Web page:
New Books Network

Gavin Mortimer, “The Great Swim” (Walker Books, 2008)
I have the habit of reacting audibly when reading good works of non-fiction. Members of my household and strangers on airplanes have been startled by my hmms and huhs of surprise, my ews and ughs of disgust, and my wows of disbelief. I put my whole vocabulary of interjections to... Read More
Adam Hochschild, “To End All Wars: A Story of Loyalty and Rebellion, 1914-1918” (Houghton Mifflin, 2011)
Today is Memorial Day here in the United States, the day on which we remember those who have fought and died in the service of our country. It’s fitting, then, that we are talking to Adam Hochschild about his To End All Wars: A Story of Loyalty and Rebellion, 1914-1918... Read More
Chuck Korr, “More Than Just a Game–Soccer vs. Apartheid: The Greatest Soccer Story Ever Told” (Thomas Dunne Books, 2010)
Chances are, if you were one of the 700 million people who watched the 2010 World Cup, you likely heard mention of the soccer games that prisoners on Robben Island played during the decades of apartheid rule. The stories of these soccer matches on the barren island, played by political... Read More
Jonathan Steinberg, “Bismarck: A Life” (Oxford UP, 2011)
What is the role of personality in shaping history? Shortly before the beginning of the First World War, the German sociologist Max Weber puzzled over this question. He was sure that there was a kind of authority that drew strength from character itself. He called this authority “charismatic,” a type... Read More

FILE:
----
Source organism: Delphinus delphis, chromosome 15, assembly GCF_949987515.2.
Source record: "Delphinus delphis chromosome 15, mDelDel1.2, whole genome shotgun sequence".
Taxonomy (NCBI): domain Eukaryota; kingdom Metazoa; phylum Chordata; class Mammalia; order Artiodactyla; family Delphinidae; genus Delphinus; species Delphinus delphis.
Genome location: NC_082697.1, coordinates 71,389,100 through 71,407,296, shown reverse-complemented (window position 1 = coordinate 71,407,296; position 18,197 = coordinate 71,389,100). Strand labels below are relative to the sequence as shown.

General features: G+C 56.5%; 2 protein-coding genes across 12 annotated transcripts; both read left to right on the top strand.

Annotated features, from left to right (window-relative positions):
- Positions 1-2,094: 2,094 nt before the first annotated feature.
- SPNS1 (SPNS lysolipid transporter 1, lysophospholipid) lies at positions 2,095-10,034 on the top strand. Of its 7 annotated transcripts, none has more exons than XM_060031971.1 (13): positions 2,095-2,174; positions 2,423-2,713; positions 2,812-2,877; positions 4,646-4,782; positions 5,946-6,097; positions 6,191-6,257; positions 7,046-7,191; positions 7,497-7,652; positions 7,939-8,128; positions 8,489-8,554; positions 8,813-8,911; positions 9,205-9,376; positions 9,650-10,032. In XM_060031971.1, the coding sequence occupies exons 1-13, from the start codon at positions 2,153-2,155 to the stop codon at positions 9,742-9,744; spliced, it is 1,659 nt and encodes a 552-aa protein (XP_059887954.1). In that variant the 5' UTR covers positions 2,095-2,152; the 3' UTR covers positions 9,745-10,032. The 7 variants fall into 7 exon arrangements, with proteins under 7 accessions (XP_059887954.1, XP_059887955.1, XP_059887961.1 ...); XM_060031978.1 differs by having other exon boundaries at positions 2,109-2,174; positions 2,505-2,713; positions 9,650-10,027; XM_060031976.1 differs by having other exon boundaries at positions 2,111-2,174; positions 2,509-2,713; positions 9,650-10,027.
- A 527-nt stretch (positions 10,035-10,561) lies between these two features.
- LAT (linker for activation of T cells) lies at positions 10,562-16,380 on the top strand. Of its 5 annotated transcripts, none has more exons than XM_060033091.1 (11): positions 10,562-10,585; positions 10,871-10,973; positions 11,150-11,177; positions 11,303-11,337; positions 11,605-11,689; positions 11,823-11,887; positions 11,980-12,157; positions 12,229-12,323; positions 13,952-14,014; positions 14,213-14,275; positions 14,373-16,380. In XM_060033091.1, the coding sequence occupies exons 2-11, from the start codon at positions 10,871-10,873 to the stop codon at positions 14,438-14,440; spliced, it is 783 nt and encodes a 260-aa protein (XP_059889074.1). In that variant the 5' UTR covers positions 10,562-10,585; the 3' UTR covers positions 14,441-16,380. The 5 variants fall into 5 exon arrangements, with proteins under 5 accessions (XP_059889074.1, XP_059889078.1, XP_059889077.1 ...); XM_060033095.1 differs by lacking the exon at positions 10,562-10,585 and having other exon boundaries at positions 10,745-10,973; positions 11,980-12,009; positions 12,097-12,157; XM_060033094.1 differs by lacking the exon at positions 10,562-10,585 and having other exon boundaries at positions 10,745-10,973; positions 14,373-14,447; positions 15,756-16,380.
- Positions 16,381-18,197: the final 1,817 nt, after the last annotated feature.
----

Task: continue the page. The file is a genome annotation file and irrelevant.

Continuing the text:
Kurt Kemper, “College Football and American Culture in the Cold War Era” (University of Illinois Press, 2009)
When we think of sports and the Cold War, what typically comes to mind are steroid-fueled East German swimmers, or the Soviets’ controversial basketball win at the Munich games, or Mike Eruzione’s game-winning goal in 1980 (or Paul Henderson’s goal in 1972, if you’re so inclined). What we don’t think... Read More
Blair Ruble, “Washington’s U Street: A Biography” (Johns Hopkins UP, 2010)
I used to live in Washington DC, not far from a place I learned to call the “U Street Corridor.” I really had no idea why it was a “corridor” (most places in DC are just “streets”) or why a lot of folks seemed to make a big deal out... Read More
Douglas Rogers, “The Old Faith and the Russian Land: A Historical Ethnography of Ethics in the Urals” (Cornell UP, 2009)
What are ethics? What are morals? How are they constituted, practiced, and regulated? How do they change over time? My own research is informed by these question; so is Douglas Rogers‘. So it was only natural that I would be drawn to Rogers’ new book The Old Faith and the... Read More